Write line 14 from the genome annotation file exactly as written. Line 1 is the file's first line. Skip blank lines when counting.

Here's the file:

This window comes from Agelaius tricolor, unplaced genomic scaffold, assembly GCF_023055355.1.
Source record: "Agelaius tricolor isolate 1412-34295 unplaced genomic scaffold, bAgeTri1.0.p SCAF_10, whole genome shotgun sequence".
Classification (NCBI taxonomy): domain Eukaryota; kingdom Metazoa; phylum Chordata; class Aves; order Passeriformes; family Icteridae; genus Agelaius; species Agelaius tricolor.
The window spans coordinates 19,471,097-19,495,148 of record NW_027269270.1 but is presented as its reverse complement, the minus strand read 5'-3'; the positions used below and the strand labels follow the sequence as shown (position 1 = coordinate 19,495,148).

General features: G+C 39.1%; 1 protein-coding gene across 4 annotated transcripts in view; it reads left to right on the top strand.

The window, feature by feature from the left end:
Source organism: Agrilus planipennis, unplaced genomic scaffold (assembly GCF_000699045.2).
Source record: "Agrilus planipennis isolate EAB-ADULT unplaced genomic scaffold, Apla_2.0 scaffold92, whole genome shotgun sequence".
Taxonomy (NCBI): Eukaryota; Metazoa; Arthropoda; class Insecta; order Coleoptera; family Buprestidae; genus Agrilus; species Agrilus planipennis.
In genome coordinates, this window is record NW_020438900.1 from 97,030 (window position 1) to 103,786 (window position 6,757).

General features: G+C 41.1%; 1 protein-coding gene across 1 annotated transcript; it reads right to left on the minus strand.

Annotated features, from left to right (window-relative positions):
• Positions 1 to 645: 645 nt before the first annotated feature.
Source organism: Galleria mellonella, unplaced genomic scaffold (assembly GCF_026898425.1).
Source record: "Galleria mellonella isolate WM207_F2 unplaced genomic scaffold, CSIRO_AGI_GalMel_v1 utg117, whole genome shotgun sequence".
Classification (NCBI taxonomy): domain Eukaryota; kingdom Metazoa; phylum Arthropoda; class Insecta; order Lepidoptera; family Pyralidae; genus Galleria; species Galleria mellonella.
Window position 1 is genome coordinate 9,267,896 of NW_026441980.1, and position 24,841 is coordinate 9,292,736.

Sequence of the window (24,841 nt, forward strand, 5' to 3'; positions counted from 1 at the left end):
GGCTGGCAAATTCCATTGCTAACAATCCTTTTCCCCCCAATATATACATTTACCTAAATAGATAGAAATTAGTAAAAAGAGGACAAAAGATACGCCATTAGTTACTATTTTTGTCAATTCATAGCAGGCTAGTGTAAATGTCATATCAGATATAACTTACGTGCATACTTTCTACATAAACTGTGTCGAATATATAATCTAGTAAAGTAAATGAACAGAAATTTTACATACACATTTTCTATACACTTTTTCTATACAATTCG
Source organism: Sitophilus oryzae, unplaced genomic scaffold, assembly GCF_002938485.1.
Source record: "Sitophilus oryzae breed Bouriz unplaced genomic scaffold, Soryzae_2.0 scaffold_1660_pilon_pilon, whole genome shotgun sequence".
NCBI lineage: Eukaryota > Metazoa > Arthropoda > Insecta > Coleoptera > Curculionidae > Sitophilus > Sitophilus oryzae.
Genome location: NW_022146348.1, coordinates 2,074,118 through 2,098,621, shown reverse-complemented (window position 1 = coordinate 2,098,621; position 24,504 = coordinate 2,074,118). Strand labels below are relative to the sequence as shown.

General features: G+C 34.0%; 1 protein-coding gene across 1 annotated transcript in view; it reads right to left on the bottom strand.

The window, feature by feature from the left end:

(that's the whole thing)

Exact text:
Source organism: Galleria mellonella, unplaced genomic scaffold (assembly GCF_026898425.1).